Does it help to have a White Name?
This article seems to indicate that this statement is true. Whether it is true or not I have no idea, because statistical and research analysis can be manipulated to give us whatever answers we want to hear. However, I think that there may be some truth to this matter. On the whole we must first look at what exactly a name is. It is a syllable, or string of syllables that identifies us. When we meet someone in person this string of words follows a handshake, a scowl, or a smile...it identifies us, and later that name becomes synonymous with the attitude that people have toward us. Of course in the perfect world, the only way that someone forms an opinion about us is because of our actions.
Do I think that it is justified that someone may want to interview a "D. Kelly" instead of a "Dedrick Khalil"? No, I don't think that it is justified at all, but do we all tend to do that sometimes. Think about the height of the Anthrax Terror after the World Trade Center, who would you want to come work on the ventilation system in your home? "Emir Al-Kaseem's Air Conditioning Service", or "Ben Ross air-conditioning and heating"? Come on....don't lie. I hate the idea of racial profiling, but to a certain extent haven't we all done it? The reason being is that we tend to form pemanent opinion's from a limited or nonexistent scope of exposure.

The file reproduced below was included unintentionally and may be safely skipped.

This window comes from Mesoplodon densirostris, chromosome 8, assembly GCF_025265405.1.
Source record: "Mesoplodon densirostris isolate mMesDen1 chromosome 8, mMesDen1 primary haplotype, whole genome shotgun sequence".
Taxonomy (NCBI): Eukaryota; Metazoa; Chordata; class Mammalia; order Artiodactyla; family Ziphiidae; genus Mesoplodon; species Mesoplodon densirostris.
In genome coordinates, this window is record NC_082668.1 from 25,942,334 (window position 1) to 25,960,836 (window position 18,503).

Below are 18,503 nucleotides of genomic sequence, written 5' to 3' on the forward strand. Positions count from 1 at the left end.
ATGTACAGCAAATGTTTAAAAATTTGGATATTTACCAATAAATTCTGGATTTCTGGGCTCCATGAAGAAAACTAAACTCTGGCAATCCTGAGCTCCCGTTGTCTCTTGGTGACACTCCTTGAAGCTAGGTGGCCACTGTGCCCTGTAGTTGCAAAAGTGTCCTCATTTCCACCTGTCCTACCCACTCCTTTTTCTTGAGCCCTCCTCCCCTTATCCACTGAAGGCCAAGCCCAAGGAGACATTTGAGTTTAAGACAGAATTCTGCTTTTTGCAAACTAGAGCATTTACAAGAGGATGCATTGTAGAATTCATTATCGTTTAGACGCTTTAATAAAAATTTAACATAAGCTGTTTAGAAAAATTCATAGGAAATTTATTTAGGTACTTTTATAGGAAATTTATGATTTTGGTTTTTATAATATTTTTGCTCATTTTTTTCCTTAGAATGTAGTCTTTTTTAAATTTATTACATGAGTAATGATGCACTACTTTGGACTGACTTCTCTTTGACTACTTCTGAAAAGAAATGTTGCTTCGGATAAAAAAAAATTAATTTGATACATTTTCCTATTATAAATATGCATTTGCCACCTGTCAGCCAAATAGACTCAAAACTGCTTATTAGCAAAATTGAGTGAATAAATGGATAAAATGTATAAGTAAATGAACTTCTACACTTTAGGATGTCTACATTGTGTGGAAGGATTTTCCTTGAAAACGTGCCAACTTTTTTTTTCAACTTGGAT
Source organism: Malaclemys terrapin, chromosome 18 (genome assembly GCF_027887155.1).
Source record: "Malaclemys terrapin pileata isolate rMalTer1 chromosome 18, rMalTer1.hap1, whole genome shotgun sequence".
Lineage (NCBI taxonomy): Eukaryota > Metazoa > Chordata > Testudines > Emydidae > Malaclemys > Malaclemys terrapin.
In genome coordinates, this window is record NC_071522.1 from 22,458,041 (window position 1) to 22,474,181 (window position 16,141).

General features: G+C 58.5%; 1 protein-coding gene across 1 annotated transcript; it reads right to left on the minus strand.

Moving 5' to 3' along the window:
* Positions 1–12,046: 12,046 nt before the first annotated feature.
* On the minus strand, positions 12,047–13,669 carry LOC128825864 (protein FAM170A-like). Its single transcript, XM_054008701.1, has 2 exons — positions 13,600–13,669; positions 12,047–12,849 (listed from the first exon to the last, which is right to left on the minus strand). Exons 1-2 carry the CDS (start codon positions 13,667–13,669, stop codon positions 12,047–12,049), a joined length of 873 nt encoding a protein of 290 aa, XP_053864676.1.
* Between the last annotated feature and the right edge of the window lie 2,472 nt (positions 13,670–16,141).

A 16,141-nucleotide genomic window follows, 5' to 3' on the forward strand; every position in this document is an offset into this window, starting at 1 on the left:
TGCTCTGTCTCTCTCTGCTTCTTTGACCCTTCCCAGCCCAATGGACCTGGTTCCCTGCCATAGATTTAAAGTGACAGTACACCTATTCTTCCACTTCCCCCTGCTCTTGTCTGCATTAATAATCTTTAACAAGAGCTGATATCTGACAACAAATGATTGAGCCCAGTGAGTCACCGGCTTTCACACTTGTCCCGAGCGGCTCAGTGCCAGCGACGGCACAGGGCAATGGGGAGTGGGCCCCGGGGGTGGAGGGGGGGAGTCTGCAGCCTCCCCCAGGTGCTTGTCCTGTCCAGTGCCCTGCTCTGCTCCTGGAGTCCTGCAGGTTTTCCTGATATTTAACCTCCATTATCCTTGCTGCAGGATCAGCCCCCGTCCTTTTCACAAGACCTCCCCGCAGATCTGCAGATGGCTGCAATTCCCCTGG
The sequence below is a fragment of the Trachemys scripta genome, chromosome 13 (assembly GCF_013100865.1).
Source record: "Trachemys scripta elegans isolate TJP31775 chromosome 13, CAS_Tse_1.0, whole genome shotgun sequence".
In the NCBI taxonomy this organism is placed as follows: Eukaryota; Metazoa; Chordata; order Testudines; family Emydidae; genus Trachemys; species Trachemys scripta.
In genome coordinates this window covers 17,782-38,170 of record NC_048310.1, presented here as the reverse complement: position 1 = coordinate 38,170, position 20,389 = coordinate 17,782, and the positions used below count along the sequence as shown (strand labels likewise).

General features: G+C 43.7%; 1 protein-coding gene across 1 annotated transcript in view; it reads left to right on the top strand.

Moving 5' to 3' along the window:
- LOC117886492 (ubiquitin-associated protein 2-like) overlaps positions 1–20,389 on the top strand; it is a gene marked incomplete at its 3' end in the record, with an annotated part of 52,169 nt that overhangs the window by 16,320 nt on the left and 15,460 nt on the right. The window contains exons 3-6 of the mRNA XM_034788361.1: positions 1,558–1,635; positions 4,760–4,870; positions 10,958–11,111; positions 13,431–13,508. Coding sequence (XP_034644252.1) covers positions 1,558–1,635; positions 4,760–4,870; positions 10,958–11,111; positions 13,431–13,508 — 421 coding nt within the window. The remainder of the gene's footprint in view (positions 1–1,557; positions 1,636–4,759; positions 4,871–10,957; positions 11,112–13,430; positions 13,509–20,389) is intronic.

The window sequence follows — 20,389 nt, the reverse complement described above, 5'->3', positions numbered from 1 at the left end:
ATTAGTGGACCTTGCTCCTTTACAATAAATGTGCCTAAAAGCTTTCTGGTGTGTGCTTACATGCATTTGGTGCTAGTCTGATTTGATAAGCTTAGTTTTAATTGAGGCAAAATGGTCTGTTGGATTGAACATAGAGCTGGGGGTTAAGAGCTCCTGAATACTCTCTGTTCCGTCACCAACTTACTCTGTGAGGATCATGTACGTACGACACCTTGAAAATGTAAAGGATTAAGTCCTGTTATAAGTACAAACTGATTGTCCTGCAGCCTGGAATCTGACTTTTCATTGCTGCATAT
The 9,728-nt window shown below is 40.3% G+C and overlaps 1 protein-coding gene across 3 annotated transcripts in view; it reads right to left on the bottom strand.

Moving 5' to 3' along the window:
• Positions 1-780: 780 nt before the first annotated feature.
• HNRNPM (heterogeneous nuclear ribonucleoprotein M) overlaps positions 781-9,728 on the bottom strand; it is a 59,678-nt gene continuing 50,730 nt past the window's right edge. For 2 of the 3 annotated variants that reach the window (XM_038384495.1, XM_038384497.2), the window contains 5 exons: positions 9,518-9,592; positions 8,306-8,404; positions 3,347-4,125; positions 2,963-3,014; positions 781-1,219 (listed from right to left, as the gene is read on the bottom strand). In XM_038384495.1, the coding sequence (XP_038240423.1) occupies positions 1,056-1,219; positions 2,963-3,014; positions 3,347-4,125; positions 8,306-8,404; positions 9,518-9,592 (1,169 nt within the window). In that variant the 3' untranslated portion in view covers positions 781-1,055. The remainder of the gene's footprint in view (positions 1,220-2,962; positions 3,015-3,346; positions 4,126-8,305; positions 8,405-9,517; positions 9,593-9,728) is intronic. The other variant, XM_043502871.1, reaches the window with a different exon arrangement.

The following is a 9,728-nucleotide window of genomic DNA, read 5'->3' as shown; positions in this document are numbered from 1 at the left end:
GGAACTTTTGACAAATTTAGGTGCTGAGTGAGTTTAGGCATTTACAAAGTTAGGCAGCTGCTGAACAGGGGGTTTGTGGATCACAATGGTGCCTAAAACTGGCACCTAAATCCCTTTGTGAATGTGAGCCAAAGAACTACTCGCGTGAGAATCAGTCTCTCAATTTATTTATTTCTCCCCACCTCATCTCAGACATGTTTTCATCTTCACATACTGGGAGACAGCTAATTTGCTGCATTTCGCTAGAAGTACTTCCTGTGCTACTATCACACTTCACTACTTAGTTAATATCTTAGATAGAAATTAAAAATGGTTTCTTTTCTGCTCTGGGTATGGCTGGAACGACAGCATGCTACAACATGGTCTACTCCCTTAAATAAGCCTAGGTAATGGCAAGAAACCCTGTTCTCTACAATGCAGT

Does this disparity in granting interviews mean that the person necessarily has the opinion that someone named Tyrone or Jamal is less intelligent and capable than someone named Lance or Eric? Maybe...maybe not. Who knows? That is on an individual basis. This leaves us with important questions about ourselves. Are we all somewhat prejudicial to some degree? Do "Black-Sounding" names inhibit our kids from getting a fair shake in the job market? Is there a difference between a "Black-Sounding" name like Lakeisha, Laquita, Raekwon, and DeShawn and actual African names? Does one name have more credibility because it is actually a name and not something that the parent created. Personally I think that it is good to have a unique or interesting name. However, I think that if you are too unique or too creative you will encounter barriers. Nobody wants to be repeatedly asked how to spell or pronounce their name, and that will cause problems in the workplace. My opinion? What you name your child is a personal choice that should not be influenced by anyone, but just think about the long-term.